A see-saw conversation has been burbling ever since Warner Bros first got properly stuck into this decent family entertainment. “An origin story for Willy Wonka? Who wants that? Wait now! The Paddington people, you say? Tell me more.”
What do you need to know? The director Paul King (writing again with Paddington 2′s Simon Farnaby) has brought the same visual flair, the same antique ambience and about 45cm of the same Hugh Grant to a film that, for all its raspberry-frosted professionalism, doesn’t quite find a reason to exist. The 1971 film Willy Wonka & the Chocolate Factory, whose soundtrack provides a leitmotif here, was initially not a huge success, but over the years it has become a bank-holiday favourite. Yet few would say they harboured unqualified affection for Gene Wilder’s eponymous chocolatier. He’s a bit of a cynic. He’s a bit creepy. He is blasé about risking the lives of ordinarily naughty children. Any tale of his early life could, surely, be subtitled Birth of a Psychopath.
Well, not at Christmas. The version here, a youthful chocolate prodigy in the surprising form of Timothée Chalamet, arrives merrily by ship to spread ingenuous joy about a quaintly snowbound fantasy city. He is kind. He is sweet. He is essentially a humanoid Paddington. Nothing about the current Wonka suggests any potential to grow into Wilder’s sly incarnation (still less the oily Johnny Depp antihero from 2005).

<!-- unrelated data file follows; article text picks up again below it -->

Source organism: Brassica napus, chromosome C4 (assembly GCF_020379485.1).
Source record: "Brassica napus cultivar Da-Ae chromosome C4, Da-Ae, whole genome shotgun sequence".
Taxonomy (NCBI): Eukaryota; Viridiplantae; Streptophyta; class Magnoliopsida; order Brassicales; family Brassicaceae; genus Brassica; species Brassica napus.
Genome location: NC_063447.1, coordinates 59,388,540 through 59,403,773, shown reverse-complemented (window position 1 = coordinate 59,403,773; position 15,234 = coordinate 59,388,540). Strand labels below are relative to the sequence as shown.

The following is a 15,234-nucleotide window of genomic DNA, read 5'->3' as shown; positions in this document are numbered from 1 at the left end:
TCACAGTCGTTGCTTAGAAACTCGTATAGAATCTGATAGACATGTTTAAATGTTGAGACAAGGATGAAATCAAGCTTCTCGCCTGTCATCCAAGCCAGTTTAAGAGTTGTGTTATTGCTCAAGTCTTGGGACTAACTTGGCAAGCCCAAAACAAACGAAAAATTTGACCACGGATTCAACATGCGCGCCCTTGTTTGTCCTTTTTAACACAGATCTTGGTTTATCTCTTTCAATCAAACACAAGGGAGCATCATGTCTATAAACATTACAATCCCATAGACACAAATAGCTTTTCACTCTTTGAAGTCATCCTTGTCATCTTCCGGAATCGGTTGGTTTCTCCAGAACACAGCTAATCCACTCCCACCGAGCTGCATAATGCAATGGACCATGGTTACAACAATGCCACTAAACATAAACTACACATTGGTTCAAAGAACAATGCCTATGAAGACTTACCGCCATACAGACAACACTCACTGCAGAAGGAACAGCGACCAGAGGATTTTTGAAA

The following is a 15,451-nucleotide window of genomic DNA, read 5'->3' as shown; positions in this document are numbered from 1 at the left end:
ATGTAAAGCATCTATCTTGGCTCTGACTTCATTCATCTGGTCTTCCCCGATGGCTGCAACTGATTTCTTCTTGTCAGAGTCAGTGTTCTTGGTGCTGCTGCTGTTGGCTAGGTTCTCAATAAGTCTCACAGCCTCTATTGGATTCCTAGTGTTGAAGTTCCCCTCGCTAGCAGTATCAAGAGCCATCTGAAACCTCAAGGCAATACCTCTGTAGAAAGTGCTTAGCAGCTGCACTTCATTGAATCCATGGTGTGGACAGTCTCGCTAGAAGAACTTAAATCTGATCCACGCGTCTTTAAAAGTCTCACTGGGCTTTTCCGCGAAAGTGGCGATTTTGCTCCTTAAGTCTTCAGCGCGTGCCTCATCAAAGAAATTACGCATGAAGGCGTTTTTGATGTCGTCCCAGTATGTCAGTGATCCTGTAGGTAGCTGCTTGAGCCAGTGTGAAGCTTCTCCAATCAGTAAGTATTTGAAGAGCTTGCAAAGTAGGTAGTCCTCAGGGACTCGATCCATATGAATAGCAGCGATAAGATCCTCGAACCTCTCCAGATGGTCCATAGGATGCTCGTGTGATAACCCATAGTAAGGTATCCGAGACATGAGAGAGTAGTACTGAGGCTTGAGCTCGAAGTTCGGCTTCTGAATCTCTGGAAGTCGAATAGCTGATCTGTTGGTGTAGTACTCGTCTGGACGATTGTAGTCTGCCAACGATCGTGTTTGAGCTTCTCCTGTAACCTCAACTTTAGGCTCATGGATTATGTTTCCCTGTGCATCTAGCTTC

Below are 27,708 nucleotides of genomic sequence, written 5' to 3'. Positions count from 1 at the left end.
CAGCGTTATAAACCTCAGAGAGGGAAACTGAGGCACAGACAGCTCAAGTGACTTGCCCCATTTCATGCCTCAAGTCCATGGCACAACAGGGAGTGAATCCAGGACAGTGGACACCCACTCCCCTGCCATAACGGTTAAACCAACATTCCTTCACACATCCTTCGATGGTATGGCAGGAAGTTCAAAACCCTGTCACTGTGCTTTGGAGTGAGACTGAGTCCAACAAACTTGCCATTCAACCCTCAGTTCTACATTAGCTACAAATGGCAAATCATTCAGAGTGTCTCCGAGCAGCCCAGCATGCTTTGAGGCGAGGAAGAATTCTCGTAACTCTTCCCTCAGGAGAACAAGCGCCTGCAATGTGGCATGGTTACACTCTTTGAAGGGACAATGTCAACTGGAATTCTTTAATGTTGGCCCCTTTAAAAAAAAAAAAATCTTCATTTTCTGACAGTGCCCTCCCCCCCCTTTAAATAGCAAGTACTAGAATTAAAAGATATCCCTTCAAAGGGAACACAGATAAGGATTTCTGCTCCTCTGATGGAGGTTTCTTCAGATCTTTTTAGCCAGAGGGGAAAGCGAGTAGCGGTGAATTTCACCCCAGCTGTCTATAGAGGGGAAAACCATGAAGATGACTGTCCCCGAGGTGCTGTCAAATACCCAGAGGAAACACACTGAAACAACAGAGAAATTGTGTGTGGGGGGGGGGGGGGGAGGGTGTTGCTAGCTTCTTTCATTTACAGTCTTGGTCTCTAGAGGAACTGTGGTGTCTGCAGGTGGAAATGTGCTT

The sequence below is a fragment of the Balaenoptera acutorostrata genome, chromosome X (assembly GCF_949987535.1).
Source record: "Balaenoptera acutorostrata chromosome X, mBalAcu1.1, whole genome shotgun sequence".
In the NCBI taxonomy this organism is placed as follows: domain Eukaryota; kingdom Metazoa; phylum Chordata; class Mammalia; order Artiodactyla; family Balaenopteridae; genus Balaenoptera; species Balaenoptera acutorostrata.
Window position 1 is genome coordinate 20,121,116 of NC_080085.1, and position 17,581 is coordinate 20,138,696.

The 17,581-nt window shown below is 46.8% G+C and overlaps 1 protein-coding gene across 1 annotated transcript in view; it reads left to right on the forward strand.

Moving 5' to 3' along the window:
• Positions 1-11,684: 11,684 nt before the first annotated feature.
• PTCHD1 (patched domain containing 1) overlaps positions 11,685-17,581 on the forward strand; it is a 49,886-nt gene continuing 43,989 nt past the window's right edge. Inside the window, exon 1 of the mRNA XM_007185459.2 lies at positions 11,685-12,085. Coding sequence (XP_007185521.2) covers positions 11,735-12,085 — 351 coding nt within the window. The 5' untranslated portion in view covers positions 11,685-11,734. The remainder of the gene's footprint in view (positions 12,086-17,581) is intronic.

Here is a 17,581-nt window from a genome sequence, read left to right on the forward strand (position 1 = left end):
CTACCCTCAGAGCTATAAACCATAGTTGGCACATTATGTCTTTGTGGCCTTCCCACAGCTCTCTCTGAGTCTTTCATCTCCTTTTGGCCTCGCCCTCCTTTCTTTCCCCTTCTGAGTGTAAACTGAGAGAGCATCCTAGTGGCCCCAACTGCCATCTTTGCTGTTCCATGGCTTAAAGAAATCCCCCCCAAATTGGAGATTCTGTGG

That doesn’t mean the film can’t work on its own terms. Team Paddington throw everything at the screen in an admirable effort to cute the world into submission. Our own Neil Hannon, emperor of Ulster baroque, has just the right angular energy for a musical – and it is a musical, despite what songless trailers may suggest – that takes in a substantial degree of sub-Dickensian macabre.
The supporting cast groans with great actors enlivening characters grotesque enough to justify Roald Dahl, late author of the source novel, remaining among the credits. Olivia Colman and Tom Davis pile on grease as hoteliers who trick visitors into indentured servitude. Paterson Joseph – Johnson from Peep Show – rolls his rounder consonants to emerge as the most delicious of three conspiring establishment confectioners. In the oddest role in an often odd career, Grant allows his head to be stuck on a smaller body as apparent chief of the Oompa-Loompas. Some activists have been annoyed that a little person wasn’t cast in the role, but it would be a shame to miss the sheer taste-defying wrongness of the creation. The character would not look out of place as a failed early experiment in The Fly.
All of which feels like a lengthy attempt to avoid talking about the lead. One can’t blame the studio for casting such a star in the role. But little about the late-millennial hipster recommends him to the role. Chalamet doesn’t have the brash zip of a showman. His singing voice is no worse than Wilder’s, but it lacks the ironic trill that compensated for the older actor’s limitations. He certainly gives no hint (to be fair, nor does the script) of the genuinely off-kilter oddball we know he will become. Thanks heavens for the discovery Calah Lane as his sidekick, Noodle. The Texan teenager really does have the moxy to succeed in musical theatre.
Wonka is not any sort of disaster. It is made with enormous professionalism. It abounds with good nature. And it does offer at least one fascinating titbit about the protagonist’s background. Sally Hawkins, his mother in flashbacks, speaks with some sort of Irish accent. Wonka is one of us, should we laugh or cry?
Wonka is in cinemas from Friday, December 8th